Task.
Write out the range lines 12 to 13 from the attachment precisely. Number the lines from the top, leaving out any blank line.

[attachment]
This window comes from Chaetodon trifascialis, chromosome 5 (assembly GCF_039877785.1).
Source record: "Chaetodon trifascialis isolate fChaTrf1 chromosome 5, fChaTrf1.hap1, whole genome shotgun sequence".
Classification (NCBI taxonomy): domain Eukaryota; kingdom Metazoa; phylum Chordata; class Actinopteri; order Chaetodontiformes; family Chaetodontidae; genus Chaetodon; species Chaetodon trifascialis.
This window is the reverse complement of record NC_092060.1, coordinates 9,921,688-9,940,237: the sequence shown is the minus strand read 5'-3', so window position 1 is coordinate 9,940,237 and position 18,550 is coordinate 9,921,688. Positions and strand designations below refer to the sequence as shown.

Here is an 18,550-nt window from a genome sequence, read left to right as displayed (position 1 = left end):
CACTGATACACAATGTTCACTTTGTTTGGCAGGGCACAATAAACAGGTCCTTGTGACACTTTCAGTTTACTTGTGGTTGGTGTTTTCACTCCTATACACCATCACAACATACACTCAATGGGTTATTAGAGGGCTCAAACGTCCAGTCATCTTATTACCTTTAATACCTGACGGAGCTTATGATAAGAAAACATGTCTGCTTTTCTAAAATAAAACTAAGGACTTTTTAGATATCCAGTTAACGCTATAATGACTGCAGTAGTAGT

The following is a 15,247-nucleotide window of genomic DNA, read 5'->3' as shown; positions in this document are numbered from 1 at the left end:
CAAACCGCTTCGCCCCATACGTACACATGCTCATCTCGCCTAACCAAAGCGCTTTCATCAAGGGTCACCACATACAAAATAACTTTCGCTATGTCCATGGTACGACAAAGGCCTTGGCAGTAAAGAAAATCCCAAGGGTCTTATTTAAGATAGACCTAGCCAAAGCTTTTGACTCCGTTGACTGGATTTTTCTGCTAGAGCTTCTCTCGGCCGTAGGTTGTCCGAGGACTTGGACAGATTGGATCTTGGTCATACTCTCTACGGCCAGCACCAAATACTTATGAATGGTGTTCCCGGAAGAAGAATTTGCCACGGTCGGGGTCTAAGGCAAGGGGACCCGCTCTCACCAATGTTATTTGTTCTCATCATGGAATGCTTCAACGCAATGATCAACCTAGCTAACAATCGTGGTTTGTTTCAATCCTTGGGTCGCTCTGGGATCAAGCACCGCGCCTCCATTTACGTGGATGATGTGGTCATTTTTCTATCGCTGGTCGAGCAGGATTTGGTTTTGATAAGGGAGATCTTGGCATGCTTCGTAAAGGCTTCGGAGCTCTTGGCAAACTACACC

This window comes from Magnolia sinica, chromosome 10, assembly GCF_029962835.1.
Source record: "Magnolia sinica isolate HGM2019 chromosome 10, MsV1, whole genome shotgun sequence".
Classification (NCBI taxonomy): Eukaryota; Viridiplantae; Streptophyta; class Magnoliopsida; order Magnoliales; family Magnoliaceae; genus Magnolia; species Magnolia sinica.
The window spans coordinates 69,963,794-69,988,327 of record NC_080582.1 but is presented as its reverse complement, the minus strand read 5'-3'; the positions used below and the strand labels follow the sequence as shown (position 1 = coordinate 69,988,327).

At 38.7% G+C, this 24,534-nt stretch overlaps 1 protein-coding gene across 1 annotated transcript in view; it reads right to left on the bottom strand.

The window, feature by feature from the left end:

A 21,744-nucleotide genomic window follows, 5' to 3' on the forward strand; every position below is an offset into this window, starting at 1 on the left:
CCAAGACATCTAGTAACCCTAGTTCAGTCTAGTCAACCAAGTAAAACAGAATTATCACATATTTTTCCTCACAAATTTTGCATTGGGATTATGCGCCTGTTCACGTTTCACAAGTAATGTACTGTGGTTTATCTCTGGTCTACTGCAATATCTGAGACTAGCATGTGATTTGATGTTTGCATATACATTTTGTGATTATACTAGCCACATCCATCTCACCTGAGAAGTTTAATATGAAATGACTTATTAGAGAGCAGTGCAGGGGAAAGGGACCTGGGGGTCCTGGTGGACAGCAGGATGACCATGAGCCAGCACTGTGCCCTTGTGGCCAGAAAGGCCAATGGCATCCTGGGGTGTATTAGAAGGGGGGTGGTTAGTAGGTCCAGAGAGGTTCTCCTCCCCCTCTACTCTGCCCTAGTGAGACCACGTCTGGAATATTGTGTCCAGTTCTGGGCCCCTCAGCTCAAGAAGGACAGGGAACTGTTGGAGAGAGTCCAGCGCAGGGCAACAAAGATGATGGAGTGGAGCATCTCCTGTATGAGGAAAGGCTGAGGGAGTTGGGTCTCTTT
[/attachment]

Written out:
The window spans coordinates 69,963,794-69,988,327 of record NC_080582.1 but is presented as its reverse complement, the minus strand read 5'-3'; the positions used below and the strand labels follow the sequence as shown (position 1 = coordinate 69,988,327).

At 38.7% G+C, this 24,534-nt stretch overlaps 1 protein-coding gene across 1 annotated transcript in view; it reads right to left on the bottom strand.